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THE ORLANDO SENTINEL
Battle Brings 'Schizophrenia' to Forefront
by Ivan Roman
August 16, 1999
Copyright © 1999 THE ORLANDO SENTINEL. All Rights Reserved.
SAN JUAN, Puerto Rico - Both things were happening the same
day. And the timing and symbolism raised more than a few eyebrows.
The Rev. Jesse Jackson joined protesters and activists Friday
morning and walked along the bombed-out terrain of eastern Vieques,
calling for the U.S. Navy to stop military exercises there and
leave the island off Puerto Rico's southeast coast.
Meanwhile, in San Juan, Gov. Pedro Rossello watched the U.S.
Army's Golden Knight parachuters drop onto parade grounds at Fort
Buchanan with the flag of the U.S. Army South, which left Panama
this year and part of which was moved here.
At the welcoming ceremony, Rossello told them, "Esta es
su casa" (This is your home).
But when it comes to Vieques, he has told the Navy to clean
up and get out.
"He's trying to get them out of Vieques, and he's bringing
them into San Juan," socialist activist Carlos Gallisa said.
"The difference is that one group is dressed in white and
the other dresses in khaki. That only happens in the schizophrenia
of the colony...."
Rossello, the government of Puerto Rico , political parties
and many others are in a battle with Washington to get the Navy
out of Vieques ever since a fatal accident during bombing practice
killed a security guard in April.
Before that happened, the governor lobbied to get part of the
Southern Command here. About 1,300 soldiers are coming to Buchanan
and another 400 to Naval Station Roosevelt Roads, which includes
the three-quarters of the 52-square-mile island of Vieques that
it uses for training.
Rossello sees no mixed messages, no contradictions.
"[Vieques] has to do with the human rights of the civilian
population," he said. "The message coming out of here
is that Puerto Rico is united about the Navy leaving Vieques,
but it supports the U.S. armed forces and supports Puerto Rico's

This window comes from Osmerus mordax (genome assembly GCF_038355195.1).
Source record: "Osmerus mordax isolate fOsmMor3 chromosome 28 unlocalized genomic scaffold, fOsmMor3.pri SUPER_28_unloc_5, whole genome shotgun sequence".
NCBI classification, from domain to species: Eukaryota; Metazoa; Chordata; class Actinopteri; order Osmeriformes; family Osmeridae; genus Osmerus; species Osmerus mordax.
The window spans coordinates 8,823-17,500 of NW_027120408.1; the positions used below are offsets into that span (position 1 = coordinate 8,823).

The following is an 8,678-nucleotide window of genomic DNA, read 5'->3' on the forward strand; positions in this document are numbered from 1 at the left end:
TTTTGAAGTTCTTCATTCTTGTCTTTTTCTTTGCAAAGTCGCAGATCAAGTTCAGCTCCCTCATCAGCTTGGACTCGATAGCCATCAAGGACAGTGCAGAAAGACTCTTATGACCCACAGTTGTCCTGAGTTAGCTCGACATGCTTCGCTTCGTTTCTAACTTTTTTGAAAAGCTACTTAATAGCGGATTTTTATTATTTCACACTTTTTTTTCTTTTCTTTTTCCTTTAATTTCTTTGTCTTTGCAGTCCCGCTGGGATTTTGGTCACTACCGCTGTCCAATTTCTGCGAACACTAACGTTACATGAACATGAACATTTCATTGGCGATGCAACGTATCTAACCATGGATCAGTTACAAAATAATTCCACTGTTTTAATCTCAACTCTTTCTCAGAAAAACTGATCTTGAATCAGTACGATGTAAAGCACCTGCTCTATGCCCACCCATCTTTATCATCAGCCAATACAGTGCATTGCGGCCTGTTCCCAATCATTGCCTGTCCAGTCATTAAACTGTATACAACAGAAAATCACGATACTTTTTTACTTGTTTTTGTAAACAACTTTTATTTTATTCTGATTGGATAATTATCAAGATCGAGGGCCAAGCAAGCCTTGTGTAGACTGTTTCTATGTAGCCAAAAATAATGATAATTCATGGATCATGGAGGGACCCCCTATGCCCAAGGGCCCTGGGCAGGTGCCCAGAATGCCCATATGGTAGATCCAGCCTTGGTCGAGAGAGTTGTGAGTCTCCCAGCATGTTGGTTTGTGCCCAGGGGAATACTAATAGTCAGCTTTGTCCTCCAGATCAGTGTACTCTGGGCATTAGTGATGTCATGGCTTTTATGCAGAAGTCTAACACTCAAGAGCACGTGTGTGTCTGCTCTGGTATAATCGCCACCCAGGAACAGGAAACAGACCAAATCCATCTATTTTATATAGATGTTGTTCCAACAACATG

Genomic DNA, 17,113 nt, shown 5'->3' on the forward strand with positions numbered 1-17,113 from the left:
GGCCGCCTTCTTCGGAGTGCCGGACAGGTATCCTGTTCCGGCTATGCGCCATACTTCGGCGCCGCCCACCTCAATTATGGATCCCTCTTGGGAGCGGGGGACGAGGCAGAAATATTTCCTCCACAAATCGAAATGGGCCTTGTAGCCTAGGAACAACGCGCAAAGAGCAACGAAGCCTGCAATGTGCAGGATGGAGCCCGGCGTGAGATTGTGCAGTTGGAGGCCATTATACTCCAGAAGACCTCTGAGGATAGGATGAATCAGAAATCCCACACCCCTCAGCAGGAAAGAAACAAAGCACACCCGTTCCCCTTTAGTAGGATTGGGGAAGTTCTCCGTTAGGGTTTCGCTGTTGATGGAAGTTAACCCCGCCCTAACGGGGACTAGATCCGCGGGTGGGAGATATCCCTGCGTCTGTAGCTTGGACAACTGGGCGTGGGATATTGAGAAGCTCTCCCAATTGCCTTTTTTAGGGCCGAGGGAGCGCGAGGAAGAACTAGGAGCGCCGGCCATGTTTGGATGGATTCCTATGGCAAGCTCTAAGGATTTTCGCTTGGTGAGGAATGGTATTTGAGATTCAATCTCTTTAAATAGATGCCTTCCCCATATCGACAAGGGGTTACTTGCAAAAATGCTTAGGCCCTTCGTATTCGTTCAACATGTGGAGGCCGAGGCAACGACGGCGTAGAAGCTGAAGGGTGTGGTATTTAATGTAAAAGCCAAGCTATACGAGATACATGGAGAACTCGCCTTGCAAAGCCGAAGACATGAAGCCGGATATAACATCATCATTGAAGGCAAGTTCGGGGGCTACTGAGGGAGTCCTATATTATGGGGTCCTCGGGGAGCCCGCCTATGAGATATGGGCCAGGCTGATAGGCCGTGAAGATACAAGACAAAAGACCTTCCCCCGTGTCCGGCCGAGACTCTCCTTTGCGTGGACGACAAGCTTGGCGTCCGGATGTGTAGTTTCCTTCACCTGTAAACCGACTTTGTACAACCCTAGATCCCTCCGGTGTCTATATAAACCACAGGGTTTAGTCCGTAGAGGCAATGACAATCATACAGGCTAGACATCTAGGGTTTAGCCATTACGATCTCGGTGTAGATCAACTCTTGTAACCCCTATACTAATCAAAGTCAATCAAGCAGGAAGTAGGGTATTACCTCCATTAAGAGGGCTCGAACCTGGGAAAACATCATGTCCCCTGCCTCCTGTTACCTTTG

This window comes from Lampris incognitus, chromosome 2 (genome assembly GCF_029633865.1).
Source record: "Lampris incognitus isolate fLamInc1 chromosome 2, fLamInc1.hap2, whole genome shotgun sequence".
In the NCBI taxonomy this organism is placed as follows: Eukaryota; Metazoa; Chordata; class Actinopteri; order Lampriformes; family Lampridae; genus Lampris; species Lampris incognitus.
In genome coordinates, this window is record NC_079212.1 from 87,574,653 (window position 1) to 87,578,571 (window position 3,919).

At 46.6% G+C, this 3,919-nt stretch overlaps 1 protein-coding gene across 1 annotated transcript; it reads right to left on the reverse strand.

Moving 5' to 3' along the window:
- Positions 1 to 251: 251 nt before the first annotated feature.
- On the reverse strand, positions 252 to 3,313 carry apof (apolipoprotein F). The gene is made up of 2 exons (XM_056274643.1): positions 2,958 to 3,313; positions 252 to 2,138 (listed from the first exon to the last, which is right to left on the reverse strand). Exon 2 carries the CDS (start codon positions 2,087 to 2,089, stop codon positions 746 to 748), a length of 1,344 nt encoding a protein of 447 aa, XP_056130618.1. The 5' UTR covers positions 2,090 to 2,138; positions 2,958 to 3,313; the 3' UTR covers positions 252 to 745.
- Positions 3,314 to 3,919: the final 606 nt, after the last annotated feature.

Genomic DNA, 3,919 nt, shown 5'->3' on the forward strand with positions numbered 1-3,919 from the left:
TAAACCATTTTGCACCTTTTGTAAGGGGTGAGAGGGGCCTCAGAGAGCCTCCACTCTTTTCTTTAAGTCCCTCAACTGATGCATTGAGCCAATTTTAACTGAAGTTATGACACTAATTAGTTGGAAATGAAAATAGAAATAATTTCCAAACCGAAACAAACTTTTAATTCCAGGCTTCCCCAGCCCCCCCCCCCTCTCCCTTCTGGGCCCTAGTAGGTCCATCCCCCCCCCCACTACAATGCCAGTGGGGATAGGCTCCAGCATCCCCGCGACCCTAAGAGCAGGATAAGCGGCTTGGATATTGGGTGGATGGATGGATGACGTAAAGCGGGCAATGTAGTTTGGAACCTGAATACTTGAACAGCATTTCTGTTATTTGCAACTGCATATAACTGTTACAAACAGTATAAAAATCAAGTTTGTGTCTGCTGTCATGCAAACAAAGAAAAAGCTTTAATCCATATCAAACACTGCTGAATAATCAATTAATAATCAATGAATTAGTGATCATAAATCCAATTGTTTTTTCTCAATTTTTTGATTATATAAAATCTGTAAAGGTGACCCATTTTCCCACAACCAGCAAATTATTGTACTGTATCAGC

participation in the national defense."
About 100 of those he was referring to, mostly socialists and
pro-independence activists, chanted slogans against the militarization
of Puerto Rico outside the U.S. Army South installations as the
ceremony took place. Recent consensus against the Navy's presence
in Vieques leads the activists to believe they are closer to winning
"It's a contradiction for the United States to pretend
to see this Vieques matter objectively while they are reaffirming
the militarization of Puerto Rico today in San Juan," said
Sen. Ruben Berrios, who has been camped out on restricted Navy
grounds in Vieques for 100 days.
"But the world is full of contradictions," he said.
"What's important is to win the battle over Vieques now,
so that we can later win the battle of demilitarization."
Puerto Rico has had strong ties to the military since its population
was granted U.S. citizenship in 1917, just in time to fight in
World War I.
Rossello said most Puerto Ricans welcome the military presence
on the island because "95 percent of our people cherish our
Some argue about the numbers, but it's clear that an overwhelming
majority of people here value that citizenship. And considerations
about citizenship influence discussion about political status.
Many people who want statehood for Puerto Rico , and also many
who support the current commonwealth status , don't want Washington
to get the wrong message. Even Jackson, while pledging to turn
the Vieques issue into a national campaign, was careful about
"We hope the U.S. government sees people here as saying
to the Navy, 'Out as an occupier, but not as a defender of peace,'"
Jackson said, standing near a former lagoon dried up by the Navy's
"And I hope Secretary of Defense [William] Cohen will
see that distinction."